Skip to main content

PLEASE NOTE: For everyone’s safety, Fasken recommends anyone on-site at our Canadian offices be familiar with the COVID-19 recommendations in place which may include one or more of the following: social distancing, hand sanitizing, wearing a mask in common areas and proof of full vaccination. These measures apply to lawyers, staff, clients, service providers and other visitors.

Bulletin

The Employer’s Taking Over of the Works under FIDIC clauses 10.1 and 10.2

Fasken
Reading Time 8 minute read Reading Level Level 1
Subscribe

Overview

Clause 10 of the International Federation of Consulting Engineers suite of construction contracts (the “FIDIC Contracts”), which deals with “Employer’s Taking Over”, can be a difficult section of the FIDIC Contracts to navigate.

One of the ultimate goals of construction contracts is for the Works to be handed over by the Contractor to the Employer. Clause 10.1 of the FIDIC Contracts deals with taking over of the Works in the ordinary course of the Project, that is when the Works are substantially complete.

Clause 10.1 provides that the Works and each Section are to be taken over by the Employer when two conditions have been satisfied:

  1. completion of the Works or Section; and
  2. the issue (or deemed issue) of a Taking-Over Certificate for the Works or Section.

The underlying principle of this FIDIC clause is that the Employer has no right to use the Works if the Contractor has not yet completed them and a Taking-Over Certificate has not yet been issued.

Clause 10.1: The Engineer may “issue the Taking-Over Certificate to the Contractor…except for any minor outstanding work and defects…”

After having received an application for a Taking-Over Certificate from the Contractor, the Engineer has two options. One, to reject the application while giving reasons for the rejection and specifying which parts of the Works are not up to scratch. Or two, to issue the Taking-Over Certificate stating the date on which the Works or Section was completed in accordance with the Contract.

Although these two paths seem black and white, the second option does allow for some wiggle room. The Engineer may issue a Taking-Over Certificate stating the date on which the works were completed, “except for any minor outstanding work and defects which will not substantially affect the use of the Works or Section for their intended purpose (either until or whilst this work is completed and these defects have been remedied)”.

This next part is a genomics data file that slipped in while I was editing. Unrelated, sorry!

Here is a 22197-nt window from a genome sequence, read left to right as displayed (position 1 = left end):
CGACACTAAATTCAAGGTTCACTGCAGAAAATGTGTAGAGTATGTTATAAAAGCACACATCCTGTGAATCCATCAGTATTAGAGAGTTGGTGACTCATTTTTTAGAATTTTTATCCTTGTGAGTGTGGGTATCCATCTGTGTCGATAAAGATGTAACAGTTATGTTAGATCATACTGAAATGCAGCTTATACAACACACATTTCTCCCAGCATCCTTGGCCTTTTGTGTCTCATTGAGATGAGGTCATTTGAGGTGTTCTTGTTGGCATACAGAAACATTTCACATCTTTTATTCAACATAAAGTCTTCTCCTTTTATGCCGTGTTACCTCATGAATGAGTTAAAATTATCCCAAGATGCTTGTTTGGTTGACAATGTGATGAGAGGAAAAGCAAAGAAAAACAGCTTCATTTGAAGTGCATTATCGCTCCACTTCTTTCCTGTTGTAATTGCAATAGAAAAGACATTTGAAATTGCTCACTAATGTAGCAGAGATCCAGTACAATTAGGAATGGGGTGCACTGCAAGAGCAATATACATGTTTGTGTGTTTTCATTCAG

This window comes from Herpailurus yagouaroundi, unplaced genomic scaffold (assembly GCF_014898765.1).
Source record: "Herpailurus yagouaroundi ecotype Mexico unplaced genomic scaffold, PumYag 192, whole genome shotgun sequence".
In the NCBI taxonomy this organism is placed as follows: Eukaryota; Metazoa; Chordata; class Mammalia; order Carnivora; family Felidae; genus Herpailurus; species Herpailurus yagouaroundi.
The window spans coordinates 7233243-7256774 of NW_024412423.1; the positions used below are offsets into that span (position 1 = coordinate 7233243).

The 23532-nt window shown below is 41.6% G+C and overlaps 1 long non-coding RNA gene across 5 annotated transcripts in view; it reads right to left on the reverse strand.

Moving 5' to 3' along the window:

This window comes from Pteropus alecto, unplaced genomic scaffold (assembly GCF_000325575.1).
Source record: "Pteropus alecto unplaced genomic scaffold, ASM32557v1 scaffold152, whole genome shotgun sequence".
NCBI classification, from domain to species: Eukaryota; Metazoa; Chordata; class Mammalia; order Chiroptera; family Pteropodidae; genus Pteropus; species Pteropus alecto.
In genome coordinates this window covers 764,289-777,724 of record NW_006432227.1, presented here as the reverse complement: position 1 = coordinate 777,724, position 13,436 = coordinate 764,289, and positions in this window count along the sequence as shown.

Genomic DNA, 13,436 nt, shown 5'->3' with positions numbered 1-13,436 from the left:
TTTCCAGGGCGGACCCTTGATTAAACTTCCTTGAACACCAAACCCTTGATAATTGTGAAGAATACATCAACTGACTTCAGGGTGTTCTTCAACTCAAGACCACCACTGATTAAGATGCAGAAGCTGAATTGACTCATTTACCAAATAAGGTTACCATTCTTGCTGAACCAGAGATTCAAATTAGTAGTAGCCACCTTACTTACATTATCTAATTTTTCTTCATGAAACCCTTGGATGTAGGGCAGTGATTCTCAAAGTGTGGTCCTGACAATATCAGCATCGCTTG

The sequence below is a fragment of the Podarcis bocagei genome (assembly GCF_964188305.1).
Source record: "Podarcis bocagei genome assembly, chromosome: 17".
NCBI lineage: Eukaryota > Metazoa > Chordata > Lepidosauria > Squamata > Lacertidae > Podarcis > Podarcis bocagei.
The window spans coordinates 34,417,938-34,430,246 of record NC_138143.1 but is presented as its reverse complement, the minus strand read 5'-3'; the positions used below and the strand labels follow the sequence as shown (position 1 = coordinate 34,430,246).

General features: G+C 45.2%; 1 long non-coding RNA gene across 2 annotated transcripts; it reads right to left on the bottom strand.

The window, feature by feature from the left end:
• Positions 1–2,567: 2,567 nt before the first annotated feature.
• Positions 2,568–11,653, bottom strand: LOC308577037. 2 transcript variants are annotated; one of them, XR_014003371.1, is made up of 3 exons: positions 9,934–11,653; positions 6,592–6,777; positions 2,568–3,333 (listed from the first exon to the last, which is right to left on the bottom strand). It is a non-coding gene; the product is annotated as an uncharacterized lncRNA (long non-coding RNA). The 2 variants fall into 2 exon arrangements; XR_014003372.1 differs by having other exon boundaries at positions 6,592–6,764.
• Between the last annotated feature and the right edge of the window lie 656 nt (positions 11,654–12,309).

The effect of this sub-clause is that the Engineer may still issue a Taking-Over Certificate despite there being minor outstanding work and defects not substantially affecting the use of the Works or Section for their intended purpose.

The reference to “minor outstanding work and defects” allows the Employer to Take Over the Works when they are practically or substantially complete.

In J. Jarvis and Sons v Westminster Corporation (1978) 7 BLR 64 HL, practical or substantial completion was defined by Lord Justice Salmon not to mean completion down to the last detail, however trivial and unimportant, but rather completion for the purpose of allowing Employers to take possession of the Works and use them as intended. Other judgments have held that practical completion means that if there were any patent defects, the Engineer should not give a certificate of practical completion. In addition, the Engineer may consider the value of the work outstanding and the importance of the defects to the safety of the facility.

Although the outstanding work must not prevent the Works from being used for its “intended purpose”, there is no obligation on the Contractor to ensure that the Works are fit for purpose, except where the Contractor takes on a design obligation (Sub-Clause 4.1(c)). The Contractor’s obligation is only to construct the works as specified in the Contract (Sub- Clause 7.1). So the reference to “intended purpose” must not be confused with the term ‘fit for purpose.[1]

When applying for a Taking-Over Certificate under clause 10.1, notwithstanding any minor outstanding work or defects, Contractors must take heed of what in fact constitutes ‘minor’ in the circumstances. If the outstanding work or defects affect the use of the Works or Section for their intended purpose, a Taking-Over Certificate will not be issued.

Clause 10.2 is designed to address a different situation; that is where the Employer uses parts of the Works before completion in the ordinary course (that is under clause 10.1) is achieved.

Clause 10.2: “The Employer shall not use any part of the works (other than as a temporary measure…”

The underlying principle of Clause 10, as we mentioned above, is that the Employer is not allowed to use any part of the Works unless and until the Engineer has issued a Taking-Over Certificate. 

If the Employer does use part of the Works, that part will be deemed to have been taken over as from the date on which it was used (Sub-Clause 10.2(a)).